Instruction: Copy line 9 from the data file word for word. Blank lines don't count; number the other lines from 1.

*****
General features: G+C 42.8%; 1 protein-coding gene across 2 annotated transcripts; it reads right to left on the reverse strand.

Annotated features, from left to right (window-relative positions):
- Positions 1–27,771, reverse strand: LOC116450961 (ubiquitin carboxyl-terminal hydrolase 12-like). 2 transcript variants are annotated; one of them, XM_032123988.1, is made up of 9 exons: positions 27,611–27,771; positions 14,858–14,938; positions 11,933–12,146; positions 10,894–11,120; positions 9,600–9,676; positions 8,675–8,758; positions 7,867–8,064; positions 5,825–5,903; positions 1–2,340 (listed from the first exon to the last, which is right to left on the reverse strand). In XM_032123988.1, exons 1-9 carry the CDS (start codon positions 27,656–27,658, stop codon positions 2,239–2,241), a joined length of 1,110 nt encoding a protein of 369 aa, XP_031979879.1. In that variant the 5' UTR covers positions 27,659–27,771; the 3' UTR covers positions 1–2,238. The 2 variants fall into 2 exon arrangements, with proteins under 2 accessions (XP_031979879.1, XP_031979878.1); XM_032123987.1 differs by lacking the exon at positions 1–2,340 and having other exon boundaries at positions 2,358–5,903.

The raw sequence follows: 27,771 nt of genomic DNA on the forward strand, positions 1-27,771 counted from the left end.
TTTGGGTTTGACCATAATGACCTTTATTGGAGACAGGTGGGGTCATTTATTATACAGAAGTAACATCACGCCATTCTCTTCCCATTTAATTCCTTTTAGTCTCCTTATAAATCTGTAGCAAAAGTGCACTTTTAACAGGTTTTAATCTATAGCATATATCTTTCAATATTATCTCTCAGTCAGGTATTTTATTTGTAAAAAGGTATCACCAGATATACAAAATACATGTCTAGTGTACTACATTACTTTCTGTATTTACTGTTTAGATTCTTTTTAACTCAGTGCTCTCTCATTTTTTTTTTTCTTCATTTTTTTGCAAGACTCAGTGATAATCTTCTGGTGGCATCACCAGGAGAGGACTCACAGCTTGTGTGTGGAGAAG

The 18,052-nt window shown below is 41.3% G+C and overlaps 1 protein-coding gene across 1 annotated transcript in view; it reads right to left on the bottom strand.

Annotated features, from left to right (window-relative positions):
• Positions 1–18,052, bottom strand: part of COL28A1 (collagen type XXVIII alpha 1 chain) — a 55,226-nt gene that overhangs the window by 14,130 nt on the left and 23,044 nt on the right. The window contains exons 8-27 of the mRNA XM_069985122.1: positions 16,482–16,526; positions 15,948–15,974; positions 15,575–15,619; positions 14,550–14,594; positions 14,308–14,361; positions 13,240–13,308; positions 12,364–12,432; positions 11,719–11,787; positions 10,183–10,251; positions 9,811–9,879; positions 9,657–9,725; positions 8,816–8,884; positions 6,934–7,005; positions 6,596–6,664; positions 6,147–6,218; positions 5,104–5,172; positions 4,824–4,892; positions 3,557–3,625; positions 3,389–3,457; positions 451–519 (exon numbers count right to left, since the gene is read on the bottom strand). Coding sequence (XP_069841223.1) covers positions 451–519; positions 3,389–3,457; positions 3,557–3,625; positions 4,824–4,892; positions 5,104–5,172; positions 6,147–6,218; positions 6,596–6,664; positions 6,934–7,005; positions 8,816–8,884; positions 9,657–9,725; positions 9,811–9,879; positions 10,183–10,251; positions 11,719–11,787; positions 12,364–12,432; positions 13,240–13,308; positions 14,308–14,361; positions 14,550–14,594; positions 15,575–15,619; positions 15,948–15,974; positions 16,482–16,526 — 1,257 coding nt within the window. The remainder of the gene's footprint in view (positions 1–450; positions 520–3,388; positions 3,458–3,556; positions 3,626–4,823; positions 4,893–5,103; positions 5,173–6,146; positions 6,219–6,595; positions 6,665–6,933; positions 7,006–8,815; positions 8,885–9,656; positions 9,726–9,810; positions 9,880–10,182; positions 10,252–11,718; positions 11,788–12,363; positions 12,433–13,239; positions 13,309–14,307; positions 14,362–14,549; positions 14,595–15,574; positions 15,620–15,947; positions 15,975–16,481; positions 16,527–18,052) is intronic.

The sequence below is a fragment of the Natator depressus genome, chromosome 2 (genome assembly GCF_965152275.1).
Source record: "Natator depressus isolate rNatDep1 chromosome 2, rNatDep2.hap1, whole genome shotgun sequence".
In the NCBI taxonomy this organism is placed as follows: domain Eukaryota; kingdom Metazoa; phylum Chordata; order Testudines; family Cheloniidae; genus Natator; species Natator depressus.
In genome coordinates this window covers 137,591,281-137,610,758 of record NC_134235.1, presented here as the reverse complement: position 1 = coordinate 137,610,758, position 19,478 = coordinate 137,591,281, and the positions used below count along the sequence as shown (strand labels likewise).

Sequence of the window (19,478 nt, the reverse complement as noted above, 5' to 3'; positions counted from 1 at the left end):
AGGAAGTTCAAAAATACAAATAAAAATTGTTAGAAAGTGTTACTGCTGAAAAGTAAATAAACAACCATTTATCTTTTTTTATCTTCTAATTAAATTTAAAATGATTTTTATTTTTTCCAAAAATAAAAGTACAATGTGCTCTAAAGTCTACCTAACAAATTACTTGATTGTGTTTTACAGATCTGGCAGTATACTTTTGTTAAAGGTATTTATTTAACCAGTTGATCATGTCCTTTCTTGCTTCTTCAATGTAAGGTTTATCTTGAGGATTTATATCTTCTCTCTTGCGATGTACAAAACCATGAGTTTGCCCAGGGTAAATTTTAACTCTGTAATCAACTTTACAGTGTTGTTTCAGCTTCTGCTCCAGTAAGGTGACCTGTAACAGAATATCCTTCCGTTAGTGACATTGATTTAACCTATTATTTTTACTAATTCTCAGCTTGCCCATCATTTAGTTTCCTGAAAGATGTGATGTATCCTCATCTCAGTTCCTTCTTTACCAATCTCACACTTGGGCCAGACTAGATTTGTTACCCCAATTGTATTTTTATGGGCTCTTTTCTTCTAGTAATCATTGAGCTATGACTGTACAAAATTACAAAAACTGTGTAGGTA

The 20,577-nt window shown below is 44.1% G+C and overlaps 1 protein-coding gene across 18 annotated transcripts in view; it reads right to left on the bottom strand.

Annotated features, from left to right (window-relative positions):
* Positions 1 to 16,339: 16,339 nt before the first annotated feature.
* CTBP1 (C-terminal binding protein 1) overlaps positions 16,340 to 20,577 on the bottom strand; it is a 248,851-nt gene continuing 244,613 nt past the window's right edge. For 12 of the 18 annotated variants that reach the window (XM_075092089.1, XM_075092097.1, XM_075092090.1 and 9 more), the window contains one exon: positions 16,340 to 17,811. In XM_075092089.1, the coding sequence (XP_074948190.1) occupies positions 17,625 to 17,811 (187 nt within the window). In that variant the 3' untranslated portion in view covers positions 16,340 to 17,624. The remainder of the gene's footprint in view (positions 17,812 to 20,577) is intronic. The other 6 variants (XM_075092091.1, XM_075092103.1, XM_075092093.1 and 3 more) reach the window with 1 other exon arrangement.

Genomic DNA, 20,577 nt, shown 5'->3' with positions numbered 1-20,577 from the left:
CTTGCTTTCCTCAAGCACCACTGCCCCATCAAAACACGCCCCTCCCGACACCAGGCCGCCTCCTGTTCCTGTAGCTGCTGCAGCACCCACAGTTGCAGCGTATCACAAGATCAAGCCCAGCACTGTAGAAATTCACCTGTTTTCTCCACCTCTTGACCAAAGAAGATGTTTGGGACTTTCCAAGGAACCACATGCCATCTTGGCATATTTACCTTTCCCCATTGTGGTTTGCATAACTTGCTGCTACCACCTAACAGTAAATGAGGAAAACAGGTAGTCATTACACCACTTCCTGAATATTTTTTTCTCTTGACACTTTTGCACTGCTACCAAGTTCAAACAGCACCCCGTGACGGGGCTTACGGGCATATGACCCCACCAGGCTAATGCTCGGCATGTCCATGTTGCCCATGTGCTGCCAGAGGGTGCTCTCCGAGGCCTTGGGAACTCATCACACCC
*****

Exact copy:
The sequence below is a fragment of the Natator depressus genome, chromosome 2 (genome assembly GCF_965152275.1).